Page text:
On the web, there can be fine lines between linking and plagiarising. The use of frames in particular can cause problems wherein material created by others can be opened within a new window and presented in such a convincing manner as to seem part of a different site altogether. Honesty and integrity are as important on the web as they are in traditional publishing and pirates who steal others’ copyright material for their own use or profit should rightly be regarded as the parasites of the industry. If you are offering extensive links to other sites, always make clear what you are doing and where you are coming from, and above all give credit where it is due.

Acceptable content
For those who believe in freedom of speech on the web, then naturally there are certain obligations imposed on the responsible content creator to ensure that that which is published is acceptable within the broadest confines of decency. Unspoken codes of conduct have emerged, and are emerging still. The Internet in its earliest days was strictly non-commercial, for example, and though the web has changed all that, most newsgroups still consider the posting of blatant commercial messages, a practice known as ‘spamming’, to be unacceptable.

Naturally the definition of what is acceptable and unacceptable regarding web content varies considerably from individual to individual. But as human beings, surely we ought to inhabit some common moral ground. Certainly there is a great deal of gratuitous obscenity and pornography on the web, but so is there in the real world. Where the web is at its most dangerous is not simply as the purveyor of offensive material, but rather, much more dangerously, through its interactive and community-building capacities, those same powers which we elsewhere applaud as a powerful feature of the new medium. Thus, those obscene sites and user groups that encourage the creation of communities that revel and traffic in paedophilia and the sharing of child pornography must be universally shunned, I imagine, by most decent human beings. Similarly, those web sites that serve as an active and literal call to arms for extremists, racists, bigots, terrorists, football hooligans and the like are abusing the power of the medium for unacceptable ends.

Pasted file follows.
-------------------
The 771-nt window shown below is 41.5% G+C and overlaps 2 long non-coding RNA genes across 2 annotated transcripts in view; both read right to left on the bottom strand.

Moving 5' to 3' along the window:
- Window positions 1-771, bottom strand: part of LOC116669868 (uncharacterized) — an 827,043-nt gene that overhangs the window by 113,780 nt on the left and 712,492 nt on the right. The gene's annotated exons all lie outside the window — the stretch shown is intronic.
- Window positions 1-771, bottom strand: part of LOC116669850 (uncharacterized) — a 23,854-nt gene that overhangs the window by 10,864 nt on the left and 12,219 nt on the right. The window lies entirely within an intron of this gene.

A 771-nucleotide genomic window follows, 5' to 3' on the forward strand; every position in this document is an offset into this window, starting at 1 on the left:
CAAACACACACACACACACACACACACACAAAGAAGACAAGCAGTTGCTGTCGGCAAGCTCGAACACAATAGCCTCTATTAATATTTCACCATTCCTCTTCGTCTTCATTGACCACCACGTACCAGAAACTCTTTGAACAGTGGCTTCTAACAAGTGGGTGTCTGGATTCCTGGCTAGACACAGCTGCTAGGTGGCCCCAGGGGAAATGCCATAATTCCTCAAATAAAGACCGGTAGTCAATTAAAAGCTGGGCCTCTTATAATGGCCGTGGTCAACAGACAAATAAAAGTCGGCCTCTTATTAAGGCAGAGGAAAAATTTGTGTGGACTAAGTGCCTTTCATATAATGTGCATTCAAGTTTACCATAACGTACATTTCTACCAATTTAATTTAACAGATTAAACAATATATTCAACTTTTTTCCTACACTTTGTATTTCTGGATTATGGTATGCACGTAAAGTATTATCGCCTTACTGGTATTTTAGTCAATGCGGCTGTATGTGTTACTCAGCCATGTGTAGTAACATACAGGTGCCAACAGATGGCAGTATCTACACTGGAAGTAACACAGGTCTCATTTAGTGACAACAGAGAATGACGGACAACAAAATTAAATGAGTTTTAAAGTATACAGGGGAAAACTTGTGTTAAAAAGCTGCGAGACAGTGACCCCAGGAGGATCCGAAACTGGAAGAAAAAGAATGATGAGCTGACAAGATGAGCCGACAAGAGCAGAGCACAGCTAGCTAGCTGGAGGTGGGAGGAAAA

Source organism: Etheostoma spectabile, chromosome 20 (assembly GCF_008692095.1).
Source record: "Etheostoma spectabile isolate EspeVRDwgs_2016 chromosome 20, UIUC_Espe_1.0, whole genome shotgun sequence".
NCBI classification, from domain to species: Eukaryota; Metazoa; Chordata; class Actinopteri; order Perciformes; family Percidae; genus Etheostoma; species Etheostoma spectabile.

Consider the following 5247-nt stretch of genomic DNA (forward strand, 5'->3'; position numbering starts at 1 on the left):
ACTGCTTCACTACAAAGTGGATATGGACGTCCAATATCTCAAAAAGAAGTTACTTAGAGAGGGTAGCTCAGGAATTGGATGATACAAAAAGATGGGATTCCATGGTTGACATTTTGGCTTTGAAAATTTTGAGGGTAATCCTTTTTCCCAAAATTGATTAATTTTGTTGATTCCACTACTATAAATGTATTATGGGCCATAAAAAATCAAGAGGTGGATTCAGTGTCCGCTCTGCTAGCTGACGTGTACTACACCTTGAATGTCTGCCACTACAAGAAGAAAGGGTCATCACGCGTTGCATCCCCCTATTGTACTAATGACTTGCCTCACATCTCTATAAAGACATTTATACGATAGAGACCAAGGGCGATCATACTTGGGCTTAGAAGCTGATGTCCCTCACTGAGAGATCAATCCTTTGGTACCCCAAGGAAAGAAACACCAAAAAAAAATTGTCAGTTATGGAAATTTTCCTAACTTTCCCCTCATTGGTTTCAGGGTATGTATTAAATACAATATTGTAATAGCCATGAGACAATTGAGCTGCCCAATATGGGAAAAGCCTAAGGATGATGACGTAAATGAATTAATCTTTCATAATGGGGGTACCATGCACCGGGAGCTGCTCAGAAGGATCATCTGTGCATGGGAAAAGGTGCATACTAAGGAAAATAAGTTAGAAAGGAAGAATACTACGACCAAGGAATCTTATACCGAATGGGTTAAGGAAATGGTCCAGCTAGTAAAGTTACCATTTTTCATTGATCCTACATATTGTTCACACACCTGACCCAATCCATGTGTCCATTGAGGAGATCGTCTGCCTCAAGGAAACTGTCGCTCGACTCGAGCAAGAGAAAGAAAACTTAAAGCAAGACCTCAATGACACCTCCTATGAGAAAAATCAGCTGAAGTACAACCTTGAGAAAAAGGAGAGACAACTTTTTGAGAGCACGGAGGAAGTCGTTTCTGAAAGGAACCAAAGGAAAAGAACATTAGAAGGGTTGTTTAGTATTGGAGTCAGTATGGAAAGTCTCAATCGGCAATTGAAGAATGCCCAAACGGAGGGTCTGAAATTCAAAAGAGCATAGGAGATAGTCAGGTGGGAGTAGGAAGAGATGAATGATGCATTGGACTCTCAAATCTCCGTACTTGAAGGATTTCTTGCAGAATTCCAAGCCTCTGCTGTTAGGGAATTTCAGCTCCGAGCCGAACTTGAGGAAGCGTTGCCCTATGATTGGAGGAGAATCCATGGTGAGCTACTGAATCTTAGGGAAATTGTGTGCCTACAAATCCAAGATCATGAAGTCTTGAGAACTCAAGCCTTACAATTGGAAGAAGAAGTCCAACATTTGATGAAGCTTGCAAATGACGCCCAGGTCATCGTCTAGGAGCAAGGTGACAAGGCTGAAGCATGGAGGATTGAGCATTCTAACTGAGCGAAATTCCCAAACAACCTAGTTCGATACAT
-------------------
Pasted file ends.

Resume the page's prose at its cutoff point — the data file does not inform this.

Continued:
It is sometimes hard to draw the line as to what is acceptable and what is not. On the one hand, we may applaud the use of the web as a medium for rallying support for freedom fighters. But what about its use by those sectors or sections of society whose beliefs and values we don’t share? Right wing militia, criminals, child abusers, bigots and racists, anti-western fundamentalist terrorists? Is it fair to celebrate the power of the medium only when we agree with what it is being used for?

The right to freedom of expression and the control over the dissemination of dangerous and unacceptable content are difficult issues that we as content creators and users of the web must consider deeply, searching our own consciences as we grope to find a middle way that does the least harm.


Rhetoric of hypertext